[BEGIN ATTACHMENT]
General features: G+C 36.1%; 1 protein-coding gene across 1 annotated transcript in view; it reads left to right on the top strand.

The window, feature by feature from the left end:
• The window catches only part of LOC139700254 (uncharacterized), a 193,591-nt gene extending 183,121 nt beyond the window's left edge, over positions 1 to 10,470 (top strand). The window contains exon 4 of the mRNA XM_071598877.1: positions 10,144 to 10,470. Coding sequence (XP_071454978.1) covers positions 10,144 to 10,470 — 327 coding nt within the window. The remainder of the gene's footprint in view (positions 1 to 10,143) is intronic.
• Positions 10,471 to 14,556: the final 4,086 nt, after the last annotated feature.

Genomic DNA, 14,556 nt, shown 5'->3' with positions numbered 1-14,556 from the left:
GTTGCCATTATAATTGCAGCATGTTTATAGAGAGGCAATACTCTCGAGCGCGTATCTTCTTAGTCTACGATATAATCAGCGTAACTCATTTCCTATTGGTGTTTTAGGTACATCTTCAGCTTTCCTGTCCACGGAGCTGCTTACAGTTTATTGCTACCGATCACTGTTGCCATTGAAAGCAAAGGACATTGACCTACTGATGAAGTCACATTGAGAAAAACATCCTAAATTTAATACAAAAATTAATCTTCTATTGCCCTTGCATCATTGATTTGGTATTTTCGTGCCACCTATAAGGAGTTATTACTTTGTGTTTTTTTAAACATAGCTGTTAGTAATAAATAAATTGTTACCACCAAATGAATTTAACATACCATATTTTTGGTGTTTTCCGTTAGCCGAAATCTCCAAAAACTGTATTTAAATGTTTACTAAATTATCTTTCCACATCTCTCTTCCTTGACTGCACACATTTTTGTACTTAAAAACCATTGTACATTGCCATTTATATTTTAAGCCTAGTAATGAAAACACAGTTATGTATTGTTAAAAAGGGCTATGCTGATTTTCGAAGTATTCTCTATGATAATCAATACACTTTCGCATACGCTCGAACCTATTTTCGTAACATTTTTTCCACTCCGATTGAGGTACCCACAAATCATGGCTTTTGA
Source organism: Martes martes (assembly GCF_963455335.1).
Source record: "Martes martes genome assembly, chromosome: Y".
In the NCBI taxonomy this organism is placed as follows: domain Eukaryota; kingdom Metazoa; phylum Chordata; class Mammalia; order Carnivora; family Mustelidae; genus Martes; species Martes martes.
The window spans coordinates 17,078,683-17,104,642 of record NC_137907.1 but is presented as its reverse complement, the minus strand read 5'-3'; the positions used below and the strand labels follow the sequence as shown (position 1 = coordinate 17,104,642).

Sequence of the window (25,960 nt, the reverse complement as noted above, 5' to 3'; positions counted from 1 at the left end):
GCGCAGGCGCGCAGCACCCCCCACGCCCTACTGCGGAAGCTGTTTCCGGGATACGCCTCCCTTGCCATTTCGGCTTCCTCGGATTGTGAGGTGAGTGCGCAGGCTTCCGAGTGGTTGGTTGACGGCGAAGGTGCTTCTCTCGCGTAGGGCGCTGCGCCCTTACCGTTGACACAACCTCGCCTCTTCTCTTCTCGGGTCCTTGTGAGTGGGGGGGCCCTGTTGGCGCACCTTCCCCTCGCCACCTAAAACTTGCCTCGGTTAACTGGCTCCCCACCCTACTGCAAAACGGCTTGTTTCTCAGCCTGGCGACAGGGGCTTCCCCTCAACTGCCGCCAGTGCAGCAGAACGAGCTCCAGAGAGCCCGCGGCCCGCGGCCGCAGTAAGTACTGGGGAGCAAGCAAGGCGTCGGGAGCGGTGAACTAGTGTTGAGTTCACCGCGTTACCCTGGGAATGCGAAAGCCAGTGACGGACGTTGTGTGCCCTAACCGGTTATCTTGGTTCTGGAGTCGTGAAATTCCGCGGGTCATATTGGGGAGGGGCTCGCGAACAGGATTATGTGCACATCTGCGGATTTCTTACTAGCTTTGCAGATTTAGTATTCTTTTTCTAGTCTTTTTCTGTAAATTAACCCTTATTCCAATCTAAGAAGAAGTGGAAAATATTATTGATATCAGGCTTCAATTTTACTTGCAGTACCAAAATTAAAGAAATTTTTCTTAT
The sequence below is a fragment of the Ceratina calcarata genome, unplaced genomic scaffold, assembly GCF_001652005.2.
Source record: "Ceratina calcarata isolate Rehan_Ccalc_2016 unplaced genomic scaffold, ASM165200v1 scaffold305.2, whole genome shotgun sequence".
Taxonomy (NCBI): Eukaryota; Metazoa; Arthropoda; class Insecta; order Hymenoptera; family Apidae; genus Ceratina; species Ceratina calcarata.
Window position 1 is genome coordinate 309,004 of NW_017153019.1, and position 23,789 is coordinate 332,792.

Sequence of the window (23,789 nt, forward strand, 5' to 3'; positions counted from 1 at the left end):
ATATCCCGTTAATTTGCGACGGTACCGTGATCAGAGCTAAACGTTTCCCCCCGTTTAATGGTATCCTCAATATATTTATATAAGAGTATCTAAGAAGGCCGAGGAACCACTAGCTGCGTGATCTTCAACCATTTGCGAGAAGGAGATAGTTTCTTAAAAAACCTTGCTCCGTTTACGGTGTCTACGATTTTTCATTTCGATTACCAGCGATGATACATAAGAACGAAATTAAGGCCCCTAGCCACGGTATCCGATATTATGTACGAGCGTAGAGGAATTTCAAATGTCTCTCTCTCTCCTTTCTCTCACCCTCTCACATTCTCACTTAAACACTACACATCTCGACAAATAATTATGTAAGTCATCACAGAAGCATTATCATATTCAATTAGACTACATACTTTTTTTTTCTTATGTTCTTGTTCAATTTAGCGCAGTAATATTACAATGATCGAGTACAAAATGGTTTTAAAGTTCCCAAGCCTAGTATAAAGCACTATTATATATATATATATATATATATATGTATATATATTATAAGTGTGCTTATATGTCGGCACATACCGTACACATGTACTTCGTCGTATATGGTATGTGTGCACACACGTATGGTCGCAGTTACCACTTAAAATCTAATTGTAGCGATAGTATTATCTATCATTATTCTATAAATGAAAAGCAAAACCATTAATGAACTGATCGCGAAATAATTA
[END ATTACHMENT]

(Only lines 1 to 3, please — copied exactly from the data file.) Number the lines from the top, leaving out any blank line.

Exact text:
General features: G+C 36.1%; 1 protein-coding gene across 1 annotated transcript in view; it reads left to right on the top strand.

The window, feature by feature from the left end:
• The window catches only part of LOC139700254 (uncharacterized), a 193,591-nt gene extending 183,121 nt beyond the window's left edge, over positions 1 to 10,470 (top strand). The window contains exon 4 of the mRNA XM_071598877.1: positions 10,144 to 10,470. Coding sequence (XP_071454978.1) covers positions 10,144 to 10,470 — 327 coding nt within the window. The remainder of the gene's footprint in view (positions 1 to 10,143) is intronic.